• (09/22/20): This was a great read! The main character was a strong personality, demonstrating the ability to overcome anything - the rejection from a mother whose supposed to be the greatest example of love and the death of a father who tried. There were a few too many characters that I had to remember, making the book quite lengthy but I was determined to get to the end because of the story’s richness!

  • All the Devils Are Here
    Chief Inspector Gamache #16
    by Louise Penny

    (10/01/20): I eagerly await each Louise Penny book because her characters are fascinating, the settings are rich in description and enthralled the senses, and the plots are fast paced, twisting, and enthralling. This new book All the Devil’s are Here is one of the best in the Armand Gamache series. The book centers around family with love, misunderstandings, secrets, and bravery all mixed in in good measure. Great read, I just wish it was longer. (But then, I always do!)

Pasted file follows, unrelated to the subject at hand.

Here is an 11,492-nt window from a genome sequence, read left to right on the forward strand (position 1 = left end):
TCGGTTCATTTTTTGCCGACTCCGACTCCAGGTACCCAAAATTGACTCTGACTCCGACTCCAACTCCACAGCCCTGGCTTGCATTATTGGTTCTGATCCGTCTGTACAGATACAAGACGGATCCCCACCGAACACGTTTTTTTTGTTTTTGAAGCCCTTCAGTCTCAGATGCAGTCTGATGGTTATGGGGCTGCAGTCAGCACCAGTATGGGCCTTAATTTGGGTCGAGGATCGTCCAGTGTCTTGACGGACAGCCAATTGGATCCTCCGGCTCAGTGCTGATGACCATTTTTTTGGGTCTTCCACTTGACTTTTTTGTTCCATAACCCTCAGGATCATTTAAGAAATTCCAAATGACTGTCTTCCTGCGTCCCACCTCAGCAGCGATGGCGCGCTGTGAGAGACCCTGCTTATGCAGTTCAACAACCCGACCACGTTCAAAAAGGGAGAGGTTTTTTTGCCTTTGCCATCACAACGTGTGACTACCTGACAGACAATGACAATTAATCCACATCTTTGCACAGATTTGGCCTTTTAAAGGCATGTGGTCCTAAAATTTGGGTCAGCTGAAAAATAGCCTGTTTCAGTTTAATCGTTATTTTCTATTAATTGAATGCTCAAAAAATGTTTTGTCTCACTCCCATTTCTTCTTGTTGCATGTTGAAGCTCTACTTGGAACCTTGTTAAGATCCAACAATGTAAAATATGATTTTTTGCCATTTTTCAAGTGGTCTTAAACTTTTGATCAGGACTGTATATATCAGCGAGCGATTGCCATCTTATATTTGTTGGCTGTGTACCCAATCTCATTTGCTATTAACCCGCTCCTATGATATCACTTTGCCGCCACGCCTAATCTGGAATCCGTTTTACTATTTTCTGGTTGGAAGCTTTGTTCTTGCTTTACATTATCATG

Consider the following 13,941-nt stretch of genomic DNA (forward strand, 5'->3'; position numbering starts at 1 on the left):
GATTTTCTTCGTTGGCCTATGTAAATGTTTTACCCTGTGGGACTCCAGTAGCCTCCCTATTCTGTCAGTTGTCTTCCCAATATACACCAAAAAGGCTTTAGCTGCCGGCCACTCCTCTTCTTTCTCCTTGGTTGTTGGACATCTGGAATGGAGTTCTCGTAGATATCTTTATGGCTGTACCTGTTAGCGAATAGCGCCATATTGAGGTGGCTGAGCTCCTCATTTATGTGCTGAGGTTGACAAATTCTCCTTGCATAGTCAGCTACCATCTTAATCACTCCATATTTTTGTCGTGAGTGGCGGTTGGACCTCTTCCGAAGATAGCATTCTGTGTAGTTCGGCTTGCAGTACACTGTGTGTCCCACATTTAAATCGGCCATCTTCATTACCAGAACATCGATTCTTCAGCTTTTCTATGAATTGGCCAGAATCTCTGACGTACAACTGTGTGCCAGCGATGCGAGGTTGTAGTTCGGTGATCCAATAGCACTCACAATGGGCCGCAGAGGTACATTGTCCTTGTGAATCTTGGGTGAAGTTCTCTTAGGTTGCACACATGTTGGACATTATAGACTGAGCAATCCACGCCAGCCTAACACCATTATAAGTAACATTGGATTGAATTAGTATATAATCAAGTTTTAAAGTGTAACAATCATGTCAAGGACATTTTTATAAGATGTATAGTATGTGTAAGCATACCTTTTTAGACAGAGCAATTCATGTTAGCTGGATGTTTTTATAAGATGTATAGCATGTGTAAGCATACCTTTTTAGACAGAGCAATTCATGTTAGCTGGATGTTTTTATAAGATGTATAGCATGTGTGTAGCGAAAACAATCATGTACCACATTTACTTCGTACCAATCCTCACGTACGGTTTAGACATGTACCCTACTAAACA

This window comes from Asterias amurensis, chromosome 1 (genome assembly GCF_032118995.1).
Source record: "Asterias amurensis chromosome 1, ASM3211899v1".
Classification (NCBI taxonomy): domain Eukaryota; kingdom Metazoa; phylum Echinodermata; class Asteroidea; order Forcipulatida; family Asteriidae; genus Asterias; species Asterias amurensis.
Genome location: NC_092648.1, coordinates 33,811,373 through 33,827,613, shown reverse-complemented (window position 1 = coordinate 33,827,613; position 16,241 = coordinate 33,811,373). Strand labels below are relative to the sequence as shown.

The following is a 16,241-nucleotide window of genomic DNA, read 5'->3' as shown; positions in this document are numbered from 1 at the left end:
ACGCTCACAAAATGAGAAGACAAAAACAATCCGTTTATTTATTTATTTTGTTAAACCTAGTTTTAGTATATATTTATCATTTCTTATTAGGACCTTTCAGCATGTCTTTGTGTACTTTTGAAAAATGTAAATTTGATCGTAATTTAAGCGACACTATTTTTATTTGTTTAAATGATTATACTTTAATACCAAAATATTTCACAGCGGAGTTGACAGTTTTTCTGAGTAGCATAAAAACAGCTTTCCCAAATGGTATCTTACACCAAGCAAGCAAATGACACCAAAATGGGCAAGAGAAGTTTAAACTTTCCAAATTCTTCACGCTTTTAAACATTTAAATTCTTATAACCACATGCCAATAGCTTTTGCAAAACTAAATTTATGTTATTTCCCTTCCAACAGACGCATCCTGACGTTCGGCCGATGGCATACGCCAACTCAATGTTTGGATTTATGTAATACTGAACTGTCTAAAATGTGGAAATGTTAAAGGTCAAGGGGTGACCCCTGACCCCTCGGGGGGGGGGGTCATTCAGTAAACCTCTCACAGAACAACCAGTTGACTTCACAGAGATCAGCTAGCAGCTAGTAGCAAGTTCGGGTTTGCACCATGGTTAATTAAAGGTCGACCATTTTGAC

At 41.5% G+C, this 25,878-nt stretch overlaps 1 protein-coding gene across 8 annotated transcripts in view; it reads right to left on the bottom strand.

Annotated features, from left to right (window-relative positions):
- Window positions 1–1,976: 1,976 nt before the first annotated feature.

• (09/14/20): In a corrupt society where the poor are lumped in the with garbage surrounding them, a boy tries to channel detective skills he learned from TV to solve the random disappearances around him, aided by two school friends. Reading this novel was a delight from start to finish, and it was hard to put it down throughout. The setting and the characters jumped off the pages, making some of the gut wrenching scenes even more powerful. Mix in some humor and the infectious enthusiasm of youth, and you have a great story that I'll think about long after the last page.